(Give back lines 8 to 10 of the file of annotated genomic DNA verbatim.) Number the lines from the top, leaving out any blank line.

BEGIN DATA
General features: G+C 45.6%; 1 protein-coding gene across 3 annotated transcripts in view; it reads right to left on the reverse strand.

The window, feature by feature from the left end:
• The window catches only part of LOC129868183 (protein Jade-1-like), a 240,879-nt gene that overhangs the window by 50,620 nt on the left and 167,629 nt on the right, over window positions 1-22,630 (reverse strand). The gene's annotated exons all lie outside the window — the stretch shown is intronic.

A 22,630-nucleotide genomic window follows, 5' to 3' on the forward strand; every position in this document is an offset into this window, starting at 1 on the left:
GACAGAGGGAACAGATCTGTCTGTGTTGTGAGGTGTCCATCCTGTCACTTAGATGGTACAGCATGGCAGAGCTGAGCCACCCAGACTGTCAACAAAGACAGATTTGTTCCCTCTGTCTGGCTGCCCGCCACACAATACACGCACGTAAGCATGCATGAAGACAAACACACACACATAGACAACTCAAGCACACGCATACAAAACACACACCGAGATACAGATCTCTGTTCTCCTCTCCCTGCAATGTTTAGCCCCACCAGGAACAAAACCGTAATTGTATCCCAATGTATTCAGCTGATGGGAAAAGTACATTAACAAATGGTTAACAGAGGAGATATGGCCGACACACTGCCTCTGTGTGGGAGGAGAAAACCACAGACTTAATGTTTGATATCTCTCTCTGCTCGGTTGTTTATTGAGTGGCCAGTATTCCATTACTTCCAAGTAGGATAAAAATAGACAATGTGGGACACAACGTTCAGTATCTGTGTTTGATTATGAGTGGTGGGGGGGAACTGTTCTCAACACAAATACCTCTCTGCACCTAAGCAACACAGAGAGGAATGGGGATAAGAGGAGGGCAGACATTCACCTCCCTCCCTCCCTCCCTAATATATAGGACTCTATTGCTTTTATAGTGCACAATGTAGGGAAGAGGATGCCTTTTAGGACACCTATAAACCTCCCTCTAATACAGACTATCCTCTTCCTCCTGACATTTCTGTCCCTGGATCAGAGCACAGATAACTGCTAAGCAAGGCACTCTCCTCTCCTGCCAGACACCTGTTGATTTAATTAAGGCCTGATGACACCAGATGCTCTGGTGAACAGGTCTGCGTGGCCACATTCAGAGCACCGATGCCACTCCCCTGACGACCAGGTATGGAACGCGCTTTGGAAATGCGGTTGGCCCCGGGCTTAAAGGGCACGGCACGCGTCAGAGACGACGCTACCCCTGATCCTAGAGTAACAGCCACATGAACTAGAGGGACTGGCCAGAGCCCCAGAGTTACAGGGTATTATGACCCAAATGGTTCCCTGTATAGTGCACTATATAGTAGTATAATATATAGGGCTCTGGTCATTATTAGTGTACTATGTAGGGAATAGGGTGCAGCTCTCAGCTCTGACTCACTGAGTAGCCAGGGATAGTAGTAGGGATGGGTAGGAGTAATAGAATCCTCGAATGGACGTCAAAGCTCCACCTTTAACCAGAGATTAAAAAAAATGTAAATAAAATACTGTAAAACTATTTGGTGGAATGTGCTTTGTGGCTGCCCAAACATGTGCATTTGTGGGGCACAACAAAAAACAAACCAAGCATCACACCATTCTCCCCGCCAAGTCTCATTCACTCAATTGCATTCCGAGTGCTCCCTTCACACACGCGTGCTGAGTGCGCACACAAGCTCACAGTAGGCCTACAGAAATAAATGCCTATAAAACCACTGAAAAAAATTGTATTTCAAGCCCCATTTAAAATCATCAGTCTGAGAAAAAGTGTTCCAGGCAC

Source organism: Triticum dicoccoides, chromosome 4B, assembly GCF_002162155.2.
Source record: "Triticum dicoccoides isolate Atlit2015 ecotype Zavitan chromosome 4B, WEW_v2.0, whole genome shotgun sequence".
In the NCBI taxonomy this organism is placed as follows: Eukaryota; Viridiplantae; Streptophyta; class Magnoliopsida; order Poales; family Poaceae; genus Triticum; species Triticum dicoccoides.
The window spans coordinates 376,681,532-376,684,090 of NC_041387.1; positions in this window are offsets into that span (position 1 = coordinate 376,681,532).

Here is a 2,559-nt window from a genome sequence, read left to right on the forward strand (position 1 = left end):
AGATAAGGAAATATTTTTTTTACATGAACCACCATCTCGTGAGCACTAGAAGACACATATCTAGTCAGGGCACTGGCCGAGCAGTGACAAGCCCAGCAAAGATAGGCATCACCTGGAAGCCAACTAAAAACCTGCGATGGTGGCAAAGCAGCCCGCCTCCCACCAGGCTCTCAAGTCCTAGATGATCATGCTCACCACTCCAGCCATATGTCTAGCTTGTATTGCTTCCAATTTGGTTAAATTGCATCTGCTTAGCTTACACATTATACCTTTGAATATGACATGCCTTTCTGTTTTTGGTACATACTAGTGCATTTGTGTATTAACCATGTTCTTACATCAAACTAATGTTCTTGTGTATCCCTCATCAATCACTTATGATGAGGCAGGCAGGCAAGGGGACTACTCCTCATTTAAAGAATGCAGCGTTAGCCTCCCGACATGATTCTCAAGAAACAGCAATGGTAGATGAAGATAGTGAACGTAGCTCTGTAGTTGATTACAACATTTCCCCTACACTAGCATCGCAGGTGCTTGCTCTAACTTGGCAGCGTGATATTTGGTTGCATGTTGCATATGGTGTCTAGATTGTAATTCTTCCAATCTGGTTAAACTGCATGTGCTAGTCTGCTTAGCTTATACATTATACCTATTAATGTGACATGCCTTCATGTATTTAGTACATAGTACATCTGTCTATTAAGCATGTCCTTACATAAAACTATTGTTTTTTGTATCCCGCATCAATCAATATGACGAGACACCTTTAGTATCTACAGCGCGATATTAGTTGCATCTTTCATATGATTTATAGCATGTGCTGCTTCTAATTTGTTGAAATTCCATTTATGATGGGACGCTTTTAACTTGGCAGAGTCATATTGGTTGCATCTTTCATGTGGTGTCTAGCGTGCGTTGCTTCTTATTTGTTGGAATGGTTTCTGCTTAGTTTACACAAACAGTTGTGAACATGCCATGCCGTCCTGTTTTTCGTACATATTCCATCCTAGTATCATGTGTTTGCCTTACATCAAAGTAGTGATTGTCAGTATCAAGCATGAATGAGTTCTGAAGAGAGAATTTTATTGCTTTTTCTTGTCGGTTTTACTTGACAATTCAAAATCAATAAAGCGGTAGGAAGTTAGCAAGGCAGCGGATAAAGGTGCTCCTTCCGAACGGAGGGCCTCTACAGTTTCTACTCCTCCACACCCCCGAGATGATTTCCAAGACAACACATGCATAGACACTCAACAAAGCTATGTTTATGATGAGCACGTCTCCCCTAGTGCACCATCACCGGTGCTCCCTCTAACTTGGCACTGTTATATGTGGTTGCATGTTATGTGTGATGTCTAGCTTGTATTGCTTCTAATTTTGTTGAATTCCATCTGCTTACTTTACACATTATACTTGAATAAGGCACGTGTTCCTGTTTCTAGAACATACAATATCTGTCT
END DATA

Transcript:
In the NCBI taxonomy this organism is placed as follows: Eukaryota; Viridiplantae; Streptophyta; class Magnoliopsida; order Poales; family Poaceae; genus Triticum; species Triticum dicoccoides.
The window spans coordinates 376,681,532-376,684,090 of NC_041387.1; positions in this window are offsets into that span (position 1 = coordinate 376,681,532).

Here is a 2,559-nt window from a genome sequence, read left to right on the forward strand (position 1 = left end):